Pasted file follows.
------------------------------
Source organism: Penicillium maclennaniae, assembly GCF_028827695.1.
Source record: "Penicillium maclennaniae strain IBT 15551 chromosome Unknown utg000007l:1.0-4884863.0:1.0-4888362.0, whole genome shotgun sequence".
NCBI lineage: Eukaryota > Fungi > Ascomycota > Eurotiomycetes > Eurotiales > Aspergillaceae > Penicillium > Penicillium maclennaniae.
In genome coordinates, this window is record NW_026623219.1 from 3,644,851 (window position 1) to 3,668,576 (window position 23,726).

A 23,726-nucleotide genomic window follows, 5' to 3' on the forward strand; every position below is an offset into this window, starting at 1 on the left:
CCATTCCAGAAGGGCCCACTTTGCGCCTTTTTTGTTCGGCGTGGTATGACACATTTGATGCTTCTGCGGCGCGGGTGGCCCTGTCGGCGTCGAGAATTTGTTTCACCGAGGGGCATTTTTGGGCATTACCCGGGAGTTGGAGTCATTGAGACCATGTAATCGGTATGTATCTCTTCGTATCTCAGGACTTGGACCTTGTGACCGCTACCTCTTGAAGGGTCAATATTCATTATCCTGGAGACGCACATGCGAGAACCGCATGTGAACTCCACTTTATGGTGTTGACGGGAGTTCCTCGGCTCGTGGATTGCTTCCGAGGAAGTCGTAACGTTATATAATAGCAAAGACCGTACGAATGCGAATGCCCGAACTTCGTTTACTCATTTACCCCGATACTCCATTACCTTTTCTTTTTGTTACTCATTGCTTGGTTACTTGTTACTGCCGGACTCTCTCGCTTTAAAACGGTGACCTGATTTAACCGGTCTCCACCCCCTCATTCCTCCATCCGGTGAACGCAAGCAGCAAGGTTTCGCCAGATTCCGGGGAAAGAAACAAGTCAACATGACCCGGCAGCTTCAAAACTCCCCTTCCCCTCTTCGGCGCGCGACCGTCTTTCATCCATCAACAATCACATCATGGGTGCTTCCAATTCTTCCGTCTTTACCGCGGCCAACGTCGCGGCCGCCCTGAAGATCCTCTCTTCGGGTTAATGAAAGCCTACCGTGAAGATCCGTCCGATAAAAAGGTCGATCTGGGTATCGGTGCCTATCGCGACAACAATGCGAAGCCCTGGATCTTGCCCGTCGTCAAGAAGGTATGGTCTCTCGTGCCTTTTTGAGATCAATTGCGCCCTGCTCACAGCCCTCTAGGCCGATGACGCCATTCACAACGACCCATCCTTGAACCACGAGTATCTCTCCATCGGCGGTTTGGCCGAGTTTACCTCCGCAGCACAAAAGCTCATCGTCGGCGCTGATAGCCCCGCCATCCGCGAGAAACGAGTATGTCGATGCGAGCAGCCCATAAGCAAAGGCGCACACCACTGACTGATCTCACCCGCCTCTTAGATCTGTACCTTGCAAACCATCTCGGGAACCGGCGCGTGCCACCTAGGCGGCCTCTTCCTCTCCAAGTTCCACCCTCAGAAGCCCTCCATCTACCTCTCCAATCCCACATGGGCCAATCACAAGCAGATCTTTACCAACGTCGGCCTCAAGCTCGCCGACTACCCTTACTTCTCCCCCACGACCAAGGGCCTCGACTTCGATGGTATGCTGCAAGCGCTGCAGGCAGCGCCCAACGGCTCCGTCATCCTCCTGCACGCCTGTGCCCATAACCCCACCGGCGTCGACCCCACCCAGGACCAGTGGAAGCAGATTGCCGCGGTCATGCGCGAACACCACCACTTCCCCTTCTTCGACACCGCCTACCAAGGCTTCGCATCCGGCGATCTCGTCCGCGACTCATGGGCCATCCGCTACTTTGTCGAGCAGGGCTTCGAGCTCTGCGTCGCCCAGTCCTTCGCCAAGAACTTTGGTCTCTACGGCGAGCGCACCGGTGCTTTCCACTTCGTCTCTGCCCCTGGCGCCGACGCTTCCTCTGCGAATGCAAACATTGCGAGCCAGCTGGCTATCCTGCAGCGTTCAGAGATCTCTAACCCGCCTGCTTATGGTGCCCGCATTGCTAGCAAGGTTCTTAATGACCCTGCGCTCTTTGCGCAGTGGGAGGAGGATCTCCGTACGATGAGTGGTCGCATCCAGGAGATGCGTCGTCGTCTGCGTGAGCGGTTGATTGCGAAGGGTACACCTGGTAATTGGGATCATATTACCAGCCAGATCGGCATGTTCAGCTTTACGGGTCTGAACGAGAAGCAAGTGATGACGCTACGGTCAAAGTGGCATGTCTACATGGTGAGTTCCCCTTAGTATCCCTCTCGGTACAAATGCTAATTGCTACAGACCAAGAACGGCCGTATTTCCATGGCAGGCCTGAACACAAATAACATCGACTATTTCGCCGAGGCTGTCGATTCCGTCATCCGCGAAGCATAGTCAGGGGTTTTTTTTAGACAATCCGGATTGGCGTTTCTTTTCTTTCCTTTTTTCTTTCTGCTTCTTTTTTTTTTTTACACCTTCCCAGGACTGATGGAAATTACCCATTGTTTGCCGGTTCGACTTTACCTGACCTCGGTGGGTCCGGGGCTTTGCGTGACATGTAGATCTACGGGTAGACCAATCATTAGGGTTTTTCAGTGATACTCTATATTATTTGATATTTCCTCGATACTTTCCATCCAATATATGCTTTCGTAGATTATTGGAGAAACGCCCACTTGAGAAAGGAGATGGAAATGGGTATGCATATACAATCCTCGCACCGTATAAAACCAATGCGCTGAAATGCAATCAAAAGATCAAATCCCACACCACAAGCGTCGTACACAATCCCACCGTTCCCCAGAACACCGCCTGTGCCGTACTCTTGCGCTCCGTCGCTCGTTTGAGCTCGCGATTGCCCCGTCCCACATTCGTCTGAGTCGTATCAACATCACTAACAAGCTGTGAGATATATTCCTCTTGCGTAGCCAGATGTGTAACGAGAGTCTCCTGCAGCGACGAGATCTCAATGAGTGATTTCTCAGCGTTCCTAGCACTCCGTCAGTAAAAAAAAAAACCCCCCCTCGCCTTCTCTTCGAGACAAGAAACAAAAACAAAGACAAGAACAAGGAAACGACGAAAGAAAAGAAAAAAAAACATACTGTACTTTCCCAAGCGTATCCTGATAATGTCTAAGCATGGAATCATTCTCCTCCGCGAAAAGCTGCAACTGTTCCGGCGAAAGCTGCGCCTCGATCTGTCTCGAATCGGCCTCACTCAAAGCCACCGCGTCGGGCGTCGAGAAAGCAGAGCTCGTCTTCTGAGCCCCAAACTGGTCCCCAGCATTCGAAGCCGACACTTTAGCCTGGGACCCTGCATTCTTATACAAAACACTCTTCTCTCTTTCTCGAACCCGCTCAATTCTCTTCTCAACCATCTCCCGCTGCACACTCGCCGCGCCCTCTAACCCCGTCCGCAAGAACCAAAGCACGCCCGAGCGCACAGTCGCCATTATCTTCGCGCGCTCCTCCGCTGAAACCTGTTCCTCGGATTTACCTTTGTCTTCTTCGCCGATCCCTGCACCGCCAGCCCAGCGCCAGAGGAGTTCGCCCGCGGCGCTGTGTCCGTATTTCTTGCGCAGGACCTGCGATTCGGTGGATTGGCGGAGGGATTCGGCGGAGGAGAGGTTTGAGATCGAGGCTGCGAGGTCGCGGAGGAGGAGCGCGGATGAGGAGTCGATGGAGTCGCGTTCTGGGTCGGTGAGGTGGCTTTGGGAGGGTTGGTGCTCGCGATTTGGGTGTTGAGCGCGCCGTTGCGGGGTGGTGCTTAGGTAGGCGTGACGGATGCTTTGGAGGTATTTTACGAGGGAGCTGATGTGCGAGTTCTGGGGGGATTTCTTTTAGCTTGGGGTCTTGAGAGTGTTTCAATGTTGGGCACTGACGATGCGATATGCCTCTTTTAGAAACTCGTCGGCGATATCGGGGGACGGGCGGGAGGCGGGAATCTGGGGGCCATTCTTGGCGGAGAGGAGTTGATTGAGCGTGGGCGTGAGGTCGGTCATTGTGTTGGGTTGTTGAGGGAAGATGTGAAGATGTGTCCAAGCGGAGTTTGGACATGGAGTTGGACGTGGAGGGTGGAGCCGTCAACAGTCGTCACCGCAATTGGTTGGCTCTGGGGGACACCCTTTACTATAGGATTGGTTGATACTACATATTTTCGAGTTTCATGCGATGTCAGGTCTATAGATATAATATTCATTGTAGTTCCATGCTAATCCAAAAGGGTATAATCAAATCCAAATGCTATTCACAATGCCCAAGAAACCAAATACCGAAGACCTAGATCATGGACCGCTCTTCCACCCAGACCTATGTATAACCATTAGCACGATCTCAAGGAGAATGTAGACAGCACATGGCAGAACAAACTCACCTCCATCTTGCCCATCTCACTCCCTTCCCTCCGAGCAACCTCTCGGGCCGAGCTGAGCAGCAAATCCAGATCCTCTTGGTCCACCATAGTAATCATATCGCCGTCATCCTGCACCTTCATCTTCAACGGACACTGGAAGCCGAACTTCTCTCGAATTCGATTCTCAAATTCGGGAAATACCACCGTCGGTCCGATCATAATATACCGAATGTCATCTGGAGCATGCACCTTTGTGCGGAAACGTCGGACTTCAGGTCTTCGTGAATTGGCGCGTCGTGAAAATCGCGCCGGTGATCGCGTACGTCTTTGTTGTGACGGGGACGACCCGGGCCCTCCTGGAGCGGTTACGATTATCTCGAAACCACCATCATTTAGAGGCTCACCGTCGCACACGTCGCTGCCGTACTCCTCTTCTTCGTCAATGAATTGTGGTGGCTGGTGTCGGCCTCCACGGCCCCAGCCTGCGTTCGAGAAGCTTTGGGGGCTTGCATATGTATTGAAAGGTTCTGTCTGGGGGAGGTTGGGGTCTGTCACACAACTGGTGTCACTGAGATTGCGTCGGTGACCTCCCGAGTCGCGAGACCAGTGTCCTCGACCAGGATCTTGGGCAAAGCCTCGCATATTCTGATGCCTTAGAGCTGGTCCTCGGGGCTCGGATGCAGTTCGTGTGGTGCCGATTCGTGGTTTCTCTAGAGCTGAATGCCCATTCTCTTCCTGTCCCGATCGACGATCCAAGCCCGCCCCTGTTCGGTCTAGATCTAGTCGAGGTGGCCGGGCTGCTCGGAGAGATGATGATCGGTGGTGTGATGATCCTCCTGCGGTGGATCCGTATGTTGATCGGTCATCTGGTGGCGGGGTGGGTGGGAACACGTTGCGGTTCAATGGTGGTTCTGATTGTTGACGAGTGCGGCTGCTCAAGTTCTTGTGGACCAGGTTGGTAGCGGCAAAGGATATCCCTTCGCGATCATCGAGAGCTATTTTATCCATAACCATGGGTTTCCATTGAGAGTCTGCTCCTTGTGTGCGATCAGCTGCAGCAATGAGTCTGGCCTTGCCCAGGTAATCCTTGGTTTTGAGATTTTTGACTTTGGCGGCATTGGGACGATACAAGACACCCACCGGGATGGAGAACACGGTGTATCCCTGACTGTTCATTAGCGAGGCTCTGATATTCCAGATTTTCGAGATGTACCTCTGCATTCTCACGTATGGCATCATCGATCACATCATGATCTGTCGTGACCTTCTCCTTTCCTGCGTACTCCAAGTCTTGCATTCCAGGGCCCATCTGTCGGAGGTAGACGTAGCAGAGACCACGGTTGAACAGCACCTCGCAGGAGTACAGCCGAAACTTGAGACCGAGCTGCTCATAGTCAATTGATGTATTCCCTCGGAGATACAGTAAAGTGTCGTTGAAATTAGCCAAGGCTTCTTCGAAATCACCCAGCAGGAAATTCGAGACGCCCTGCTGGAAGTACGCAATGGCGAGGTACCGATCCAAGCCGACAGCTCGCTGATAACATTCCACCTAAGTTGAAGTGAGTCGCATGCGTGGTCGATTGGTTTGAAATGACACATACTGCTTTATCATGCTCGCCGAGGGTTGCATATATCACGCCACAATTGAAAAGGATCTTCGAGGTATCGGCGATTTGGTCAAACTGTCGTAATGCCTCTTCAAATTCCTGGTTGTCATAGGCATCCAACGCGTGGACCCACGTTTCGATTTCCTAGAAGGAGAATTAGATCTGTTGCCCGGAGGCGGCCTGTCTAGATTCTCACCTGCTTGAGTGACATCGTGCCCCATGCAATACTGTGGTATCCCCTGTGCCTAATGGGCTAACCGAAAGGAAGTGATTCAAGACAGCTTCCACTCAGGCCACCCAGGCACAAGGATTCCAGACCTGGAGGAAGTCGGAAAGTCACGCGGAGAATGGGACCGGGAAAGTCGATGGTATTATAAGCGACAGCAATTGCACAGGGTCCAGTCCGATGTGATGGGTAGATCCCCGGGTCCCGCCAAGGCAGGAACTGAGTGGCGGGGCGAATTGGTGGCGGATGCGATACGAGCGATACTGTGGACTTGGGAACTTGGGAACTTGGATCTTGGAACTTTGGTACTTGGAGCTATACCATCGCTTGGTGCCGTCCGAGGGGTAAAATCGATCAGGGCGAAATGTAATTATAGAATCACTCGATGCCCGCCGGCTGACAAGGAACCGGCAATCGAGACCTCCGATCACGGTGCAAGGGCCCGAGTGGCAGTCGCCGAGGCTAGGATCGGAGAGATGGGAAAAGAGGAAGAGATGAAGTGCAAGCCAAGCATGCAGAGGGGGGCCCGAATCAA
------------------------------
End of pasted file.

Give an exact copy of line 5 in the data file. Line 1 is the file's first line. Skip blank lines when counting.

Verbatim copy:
A 23,726-nucleotide genomic window follows, 5' to 3' on the forward strand; every position below is an offset into this window, starting at 1 on the left: